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Jessabelle (2014)

Lionsgate
DVD Released: 1/13/2015

All Ratings out of

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1/2

Review by Mike Long, Posted on 1/14/2015

Anyone who pays the slightest bit of attention to horror films (and everyone should) knows that the genre is dominated by trends and cycles. When something is popular, the copycats come out of the woodwork and a certain type of movie (zombies, vampires, slashers, etc.) will overtake the world of scary movies until something new comes along. Due to this, something which we don't see nearly enough of is the Southern Gothic movie. Filled with large, old house, family secrets, and thick accents, these movies often harken back to a simpler times when movies had a more deliberate pace. Jessabelle aims to revive this type of film, as it includes all of the requisite elements. But, does it bring the scares?

As Jessabelle opens, Jess (Sarah Snook) and her boyfriend (Brian Hallisay) are about to move in together, when they involved in a horrific auto accident. Jess survives, but after two months of physical therapy, she is still unable to walk on her own. Confined to a wheelchair for the time being, Jess is forced to call her estranged father, Leon (David Andrews), for help. He takes her to his dilapidated house in the bayou, where Jess was raised. Bored and alone (as Leon is often out drinking), Jess discovers a box with her name on it, which contains videotapes. On these tapes is Jessí mother, Kate (Joelle Carter), who addresses Jess while doing Tarot card readings. Following another tragedy, Jess runs into Preston (Mark Webber), her childhood sweetheart. Jess confesses to Preston that she thinks that her house is haunted and that it is somehow tied to what she heard from her mother on those tapes. The two begin to investigate and Jess soon learns that her family has many skeletons in the closet.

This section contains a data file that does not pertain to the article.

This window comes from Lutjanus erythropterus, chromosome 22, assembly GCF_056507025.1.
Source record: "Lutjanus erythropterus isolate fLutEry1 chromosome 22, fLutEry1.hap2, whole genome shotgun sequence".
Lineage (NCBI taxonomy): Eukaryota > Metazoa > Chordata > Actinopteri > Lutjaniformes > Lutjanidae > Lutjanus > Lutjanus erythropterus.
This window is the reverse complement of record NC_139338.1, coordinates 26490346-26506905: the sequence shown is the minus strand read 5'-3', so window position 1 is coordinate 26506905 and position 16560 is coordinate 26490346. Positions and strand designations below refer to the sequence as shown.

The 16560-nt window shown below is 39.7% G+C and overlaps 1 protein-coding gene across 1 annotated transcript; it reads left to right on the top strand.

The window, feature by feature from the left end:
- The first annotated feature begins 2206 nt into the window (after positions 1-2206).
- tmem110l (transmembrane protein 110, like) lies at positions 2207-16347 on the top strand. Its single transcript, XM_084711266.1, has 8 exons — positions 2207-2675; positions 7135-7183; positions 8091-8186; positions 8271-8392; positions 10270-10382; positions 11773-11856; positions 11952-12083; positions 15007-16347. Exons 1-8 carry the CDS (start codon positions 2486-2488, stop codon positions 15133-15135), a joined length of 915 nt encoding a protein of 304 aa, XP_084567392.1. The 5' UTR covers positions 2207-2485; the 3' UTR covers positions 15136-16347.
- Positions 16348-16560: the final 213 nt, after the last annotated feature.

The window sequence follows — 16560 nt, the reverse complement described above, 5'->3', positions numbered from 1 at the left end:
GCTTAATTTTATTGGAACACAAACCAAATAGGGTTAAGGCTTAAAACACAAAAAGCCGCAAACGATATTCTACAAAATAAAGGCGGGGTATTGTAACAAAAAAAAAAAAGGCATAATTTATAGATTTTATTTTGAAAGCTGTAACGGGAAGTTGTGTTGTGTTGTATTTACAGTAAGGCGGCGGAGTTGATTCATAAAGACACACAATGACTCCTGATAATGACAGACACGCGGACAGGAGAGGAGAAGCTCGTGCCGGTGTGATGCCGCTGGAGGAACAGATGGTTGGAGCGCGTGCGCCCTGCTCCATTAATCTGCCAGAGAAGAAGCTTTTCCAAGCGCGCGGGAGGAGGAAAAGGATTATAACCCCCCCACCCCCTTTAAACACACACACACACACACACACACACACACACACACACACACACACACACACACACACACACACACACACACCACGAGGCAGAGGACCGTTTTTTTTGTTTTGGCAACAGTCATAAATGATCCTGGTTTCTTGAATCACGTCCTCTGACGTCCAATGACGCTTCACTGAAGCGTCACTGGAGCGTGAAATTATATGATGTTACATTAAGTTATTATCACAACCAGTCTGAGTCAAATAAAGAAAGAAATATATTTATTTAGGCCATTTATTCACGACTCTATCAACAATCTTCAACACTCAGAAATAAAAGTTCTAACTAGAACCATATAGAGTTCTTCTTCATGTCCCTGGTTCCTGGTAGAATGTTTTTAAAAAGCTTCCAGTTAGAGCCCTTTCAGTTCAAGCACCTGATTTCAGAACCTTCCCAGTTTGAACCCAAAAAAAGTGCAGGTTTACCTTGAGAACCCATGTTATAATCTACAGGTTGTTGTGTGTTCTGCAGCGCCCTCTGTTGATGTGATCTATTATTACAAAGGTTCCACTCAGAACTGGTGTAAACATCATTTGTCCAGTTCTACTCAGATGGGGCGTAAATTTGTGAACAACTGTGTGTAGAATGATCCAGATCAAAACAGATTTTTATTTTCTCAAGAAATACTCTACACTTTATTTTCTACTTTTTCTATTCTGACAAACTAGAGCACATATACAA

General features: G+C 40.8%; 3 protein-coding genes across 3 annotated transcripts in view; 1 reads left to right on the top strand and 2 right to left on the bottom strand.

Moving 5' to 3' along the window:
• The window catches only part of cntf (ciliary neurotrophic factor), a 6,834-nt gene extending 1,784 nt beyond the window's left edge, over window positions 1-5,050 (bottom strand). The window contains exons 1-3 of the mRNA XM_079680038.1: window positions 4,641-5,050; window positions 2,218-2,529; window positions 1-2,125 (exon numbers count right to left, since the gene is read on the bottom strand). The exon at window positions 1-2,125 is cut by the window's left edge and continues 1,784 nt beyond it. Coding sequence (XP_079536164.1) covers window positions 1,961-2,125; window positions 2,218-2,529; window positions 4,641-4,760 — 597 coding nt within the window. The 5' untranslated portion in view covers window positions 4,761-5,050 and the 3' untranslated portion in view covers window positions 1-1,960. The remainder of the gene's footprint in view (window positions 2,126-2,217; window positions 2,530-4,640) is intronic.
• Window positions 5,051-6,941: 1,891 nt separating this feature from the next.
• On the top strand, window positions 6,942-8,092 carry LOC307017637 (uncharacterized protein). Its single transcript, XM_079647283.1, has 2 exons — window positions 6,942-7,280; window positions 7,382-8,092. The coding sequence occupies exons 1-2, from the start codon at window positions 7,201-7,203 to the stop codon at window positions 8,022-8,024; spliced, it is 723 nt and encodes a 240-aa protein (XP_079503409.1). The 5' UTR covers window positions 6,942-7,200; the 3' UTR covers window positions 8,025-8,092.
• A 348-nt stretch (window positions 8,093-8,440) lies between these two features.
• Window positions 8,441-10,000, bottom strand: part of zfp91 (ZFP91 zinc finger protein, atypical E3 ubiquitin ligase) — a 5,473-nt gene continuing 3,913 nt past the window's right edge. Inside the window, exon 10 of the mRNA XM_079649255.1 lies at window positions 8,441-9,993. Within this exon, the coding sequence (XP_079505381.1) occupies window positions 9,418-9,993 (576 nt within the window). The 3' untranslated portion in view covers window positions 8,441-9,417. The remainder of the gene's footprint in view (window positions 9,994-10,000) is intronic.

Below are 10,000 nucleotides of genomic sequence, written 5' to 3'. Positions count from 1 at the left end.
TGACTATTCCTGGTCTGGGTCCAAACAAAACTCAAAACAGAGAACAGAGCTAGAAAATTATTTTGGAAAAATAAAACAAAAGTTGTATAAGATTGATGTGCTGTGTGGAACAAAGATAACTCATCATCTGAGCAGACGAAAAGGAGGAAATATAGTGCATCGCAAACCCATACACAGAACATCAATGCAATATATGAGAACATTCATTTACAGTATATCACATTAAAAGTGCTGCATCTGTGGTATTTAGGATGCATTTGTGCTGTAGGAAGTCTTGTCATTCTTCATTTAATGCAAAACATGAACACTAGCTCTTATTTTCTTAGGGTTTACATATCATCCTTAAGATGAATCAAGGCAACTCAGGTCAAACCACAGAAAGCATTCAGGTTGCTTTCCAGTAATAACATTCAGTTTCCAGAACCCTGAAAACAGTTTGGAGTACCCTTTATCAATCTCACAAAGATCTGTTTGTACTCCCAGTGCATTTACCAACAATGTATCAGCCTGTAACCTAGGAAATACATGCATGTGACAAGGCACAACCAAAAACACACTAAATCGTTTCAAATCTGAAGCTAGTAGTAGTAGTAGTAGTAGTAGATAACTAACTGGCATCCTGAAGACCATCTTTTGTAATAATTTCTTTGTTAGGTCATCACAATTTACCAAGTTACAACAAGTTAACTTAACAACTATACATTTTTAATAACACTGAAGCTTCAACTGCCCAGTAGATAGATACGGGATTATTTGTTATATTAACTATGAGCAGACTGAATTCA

OK, letís do the Southern Gothic checklist for Jessabelle. Old, creepy house? -- Check. Family secrets? -- Check? Ghosts? -- Check. Accents? -- Check. Main character returns to sleepy hometown only to uncover the past? -- Check. Some racial overtones just for good measure? -- Check. Yes, Jessabelle has it all and more when it comes to filling in these blanks. And it all comes from a very surprising place, as Jessabelle was written by Robert Ben Garant, co-creator of Reno: 911! and co-writer of Night at the Museum. Born in Tennessee, Garant apparently wanted to return to his Southern roots with this project, as itís nothing like what heís done before and certainly miles from Herbie Fully Loaded. (Although, it looks like his next script is horror as well.)